Due to the aforementioned interface change, the ic502's features appear somewhat differently than they did on previous Nextel phones. The 900-contact phone book is bigger than most Nextel phones and has room in each entry for five phone numbers, a Direct Connect number, e-mail and Web addresses, notes, and a reminder date (as in a birthday). You can save callers to a variety of groups for voice or PTT calls and pair them with one of 14 polyphonic tones. You also can assign them a picture, but images won't show up on the external display, and since the ic502 doesn't support multimedia messaging there's really no point. Other features are sharply limited. You'll find only a vibrate mode, text messaging, a speakerphone, a voice recorder, an alarm clock, a calendar and a world clock. There's no Bluetooth though there really should be.
Things are strong on the PTT side, however. The ic502 supports Nextel's Direct Connect walkie-talkie service (including Group Connect, which lets you chat with up to 20 others at once, via PTT) and Direct Talk, which allows out-of-network walkie-talkie chat with another Direct Talk handset at a range of up to six miles. A newer feature is Direct Send, which sends PTT contact information to compatible Nextel phones.
You can personalize the ic502 with a selection of screen savers, clock styles, menu layouts, and greeting messages, downloaded from Sprint via the WAP 2.0 wireless Web browser. Data runs on the carrier's 1xRTT network so speeds are sluggish; we were hoping for 3G EV-DO speeds at least. We also were disappointed that the ic502 doesn't come integrated with many of Nextel's e-mail applications or its popular Java offerings like 1KTV and TeleNav. The handset did come with a trial edition of Weathernews, but since it uses Sprint's PCS Vision Internet service, you're offered a different set of downloadable applications than if you were on Nextel's Web browser.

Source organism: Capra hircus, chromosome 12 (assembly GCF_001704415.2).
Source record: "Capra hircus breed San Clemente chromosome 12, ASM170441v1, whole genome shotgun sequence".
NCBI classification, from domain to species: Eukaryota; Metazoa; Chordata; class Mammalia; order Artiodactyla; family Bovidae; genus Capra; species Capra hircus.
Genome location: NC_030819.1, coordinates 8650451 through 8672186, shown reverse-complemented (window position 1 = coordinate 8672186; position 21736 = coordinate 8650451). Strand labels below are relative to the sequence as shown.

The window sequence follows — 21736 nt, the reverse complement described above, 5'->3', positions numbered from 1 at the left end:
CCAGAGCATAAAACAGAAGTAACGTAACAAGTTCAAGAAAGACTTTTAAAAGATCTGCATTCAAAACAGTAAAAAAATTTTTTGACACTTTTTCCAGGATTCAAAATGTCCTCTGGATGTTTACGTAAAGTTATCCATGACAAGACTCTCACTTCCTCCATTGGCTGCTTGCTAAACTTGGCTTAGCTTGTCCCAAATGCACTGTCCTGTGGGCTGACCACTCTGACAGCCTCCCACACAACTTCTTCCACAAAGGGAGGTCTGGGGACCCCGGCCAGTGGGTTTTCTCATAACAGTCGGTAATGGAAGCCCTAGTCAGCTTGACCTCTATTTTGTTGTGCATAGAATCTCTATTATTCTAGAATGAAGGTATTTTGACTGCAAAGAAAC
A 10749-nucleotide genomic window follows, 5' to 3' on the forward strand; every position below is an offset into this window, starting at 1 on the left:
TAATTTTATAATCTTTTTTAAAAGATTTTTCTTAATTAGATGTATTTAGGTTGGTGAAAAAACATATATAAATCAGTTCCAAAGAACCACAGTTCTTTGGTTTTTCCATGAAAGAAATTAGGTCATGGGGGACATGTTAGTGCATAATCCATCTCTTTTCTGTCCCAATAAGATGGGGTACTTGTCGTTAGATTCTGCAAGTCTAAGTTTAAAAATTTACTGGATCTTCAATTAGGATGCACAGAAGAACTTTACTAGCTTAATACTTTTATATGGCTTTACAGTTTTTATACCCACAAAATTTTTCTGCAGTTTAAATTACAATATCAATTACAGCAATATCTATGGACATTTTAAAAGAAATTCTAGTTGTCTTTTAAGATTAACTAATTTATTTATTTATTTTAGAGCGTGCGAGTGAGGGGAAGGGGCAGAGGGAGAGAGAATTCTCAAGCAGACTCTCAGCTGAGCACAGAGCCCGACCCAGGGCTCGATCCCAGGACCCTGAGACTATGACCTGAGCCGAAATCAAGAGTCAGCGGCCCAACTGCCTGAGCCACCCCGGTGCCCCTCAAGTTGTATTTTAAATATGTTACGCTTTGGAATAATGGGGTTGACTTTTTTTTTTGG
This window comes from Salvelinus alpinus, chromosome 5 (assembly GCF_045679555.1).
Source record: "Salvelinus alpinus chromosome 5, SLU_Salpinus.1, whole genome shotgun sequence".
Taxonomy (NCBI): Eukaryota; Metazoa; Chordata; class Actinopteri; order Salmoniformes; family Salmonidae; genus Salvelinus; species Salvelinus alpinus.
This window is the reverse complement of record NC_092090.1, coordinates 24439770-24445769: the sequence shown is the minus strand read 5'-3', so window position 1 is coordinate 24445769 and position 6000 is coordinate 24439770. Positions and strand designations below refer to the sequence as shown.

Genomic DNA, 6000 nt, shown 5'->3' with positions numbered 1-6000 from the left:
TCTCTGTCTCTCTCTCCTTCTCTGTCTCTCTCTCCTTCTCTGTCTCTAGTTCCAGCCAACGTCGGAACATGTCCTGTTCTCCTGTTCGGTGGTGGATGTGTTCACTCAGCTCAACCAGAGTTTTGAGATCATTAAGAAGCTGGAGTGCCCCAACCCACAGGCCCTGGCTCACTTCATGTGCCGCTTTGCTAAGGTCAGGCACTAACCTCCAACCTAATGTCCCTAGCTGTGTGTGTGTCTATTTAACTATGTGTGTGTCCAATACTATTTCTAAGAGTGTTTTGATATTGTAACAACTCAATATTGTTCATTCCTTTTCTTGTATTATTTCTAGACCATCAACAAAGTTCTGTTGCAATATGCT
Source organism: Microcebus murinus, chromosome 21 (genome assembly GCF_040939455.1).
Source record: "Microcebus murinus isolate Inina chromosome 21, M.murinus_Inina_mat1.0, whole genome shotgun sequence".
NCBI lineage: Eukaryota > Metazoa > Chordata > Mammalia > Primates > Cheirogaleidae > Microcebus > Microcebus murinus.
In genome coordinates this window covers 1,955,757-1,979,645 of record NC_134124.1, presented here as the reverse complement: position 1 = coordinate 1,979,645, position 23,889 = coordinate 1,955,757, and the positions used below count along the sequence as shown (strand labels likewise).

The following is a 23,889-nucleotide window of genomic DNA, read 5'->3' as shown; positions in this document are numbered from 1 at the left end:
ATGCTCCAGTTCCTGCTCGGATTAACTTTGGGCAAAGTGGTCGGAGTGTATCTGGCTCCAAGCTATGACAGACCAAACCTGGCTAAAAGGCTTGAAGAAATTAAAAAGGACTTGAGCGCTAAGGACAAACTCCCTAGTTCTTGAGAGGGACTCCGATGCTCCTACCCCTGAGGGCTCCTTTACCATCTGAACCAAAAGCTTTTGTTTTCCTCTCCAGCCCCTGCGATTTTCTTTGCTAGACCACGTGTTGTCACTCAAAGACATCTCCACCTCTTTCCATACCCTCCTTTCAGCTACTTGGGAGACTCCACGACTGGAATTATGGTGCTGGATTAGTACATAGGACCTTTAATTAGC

We tested the dual-mode (iDEN 800; CDMA 1900) Motorola ic502 in San Francisco. Voice calls on the Sprint network were clearly audible with enough volume. Voices sounded natural and callers said they could hear us plainly. There was a slight background hiss at times, but we were pleased with calls overall. Speakerphone calls also were satisfactory, and we had no problems hearing others. We also made PTT calls to our Motorola i880; the audio was loud and clear on both ends, and we had no connection problems.
The Motorola ic502 has a rated talk-time battery life of 3.3 hours and a tested talk time of 3 hours and 30 minutes. According to FCC radiation tests, the ic502 has a digital SAR rating of 1.24 watts per kilogram.